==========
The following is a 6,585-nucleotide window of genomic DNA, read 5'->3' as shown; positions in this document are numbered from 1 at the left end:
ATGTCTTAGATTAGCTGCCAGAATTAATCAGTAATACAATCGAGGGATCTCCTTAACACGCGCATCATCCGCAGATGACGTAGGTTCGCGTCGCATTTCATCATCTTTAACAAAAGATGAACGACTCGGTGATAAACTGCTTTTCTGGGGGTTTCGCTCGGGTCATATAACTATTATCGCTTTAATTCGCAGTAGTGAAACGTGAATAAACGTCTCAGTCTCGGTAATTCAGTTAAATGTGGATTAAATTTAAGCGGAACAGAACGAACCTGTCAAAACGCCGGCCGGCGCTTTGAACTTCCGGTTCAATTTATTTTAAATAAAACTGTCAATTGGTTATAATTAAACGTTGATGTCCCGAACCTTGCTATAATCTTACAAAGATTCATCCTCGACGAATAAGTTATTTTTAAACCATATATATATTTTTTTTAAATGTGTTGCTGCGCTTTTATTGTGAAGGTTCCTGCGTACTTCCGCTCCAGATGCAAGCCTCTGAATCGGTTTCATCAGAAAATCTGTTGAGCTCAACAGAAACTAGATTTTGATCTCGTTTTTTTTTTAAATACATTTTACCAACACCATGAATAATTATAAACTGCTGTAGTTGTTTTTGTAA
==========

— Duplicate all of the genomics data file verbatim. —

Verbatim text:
The following is a 6,585-nucleotide window of genomic DNA, read 5'->3' as shown; positions in this document are numbered from 1 at the left end:
ATGTCTTAGATTAGCTGCCAGAATTAATCAGTAATACAATCGAGGGATCTCCTTAACACGCGCATCATCCGCAGATGACGTAGGTTCGCGTCGCATTTCATCATCTTTAACAAAAGATGAACGACTCGGTGATAAACTGCTTTTCTGGGGGTTTCGCTCGGGTCATATAACTATTATCGCTTTAATTCGCAGTAGTGAAACGTGAATAAACGTCTCAGTCTCGGTAATTCAGTTAAATGTGGATTAAATTTAAGCGGAACAGAACGAACCTGTCAAAACGCCGGCCGGCGCTTTGAACTTCCGGTTCAATTTATTTTAAATAAAACTGTCAATTGGTTATAATTAAACGTTGATGTCCCGAACCTTGCTATAATCTTACAAAGATTCATCCTCGACGAATAAGTTATTTTTAAACCATATATATATTTTTTTTAAATGTGTTGCTGCGCTTTTATTGTGAAGGTTCCTGCGTACTTCCGCTCCAGATGCAAGCCTCTGAATCGGTTTCATCAGAAAATCTGTTGAGCTCAACAGAAACTAGATTTTGATCTCGTTTTTTTTTTAAATACATTTTACCAACACCATGAATAATTATAAACTGCTGTAGTTGTTTTTGTAA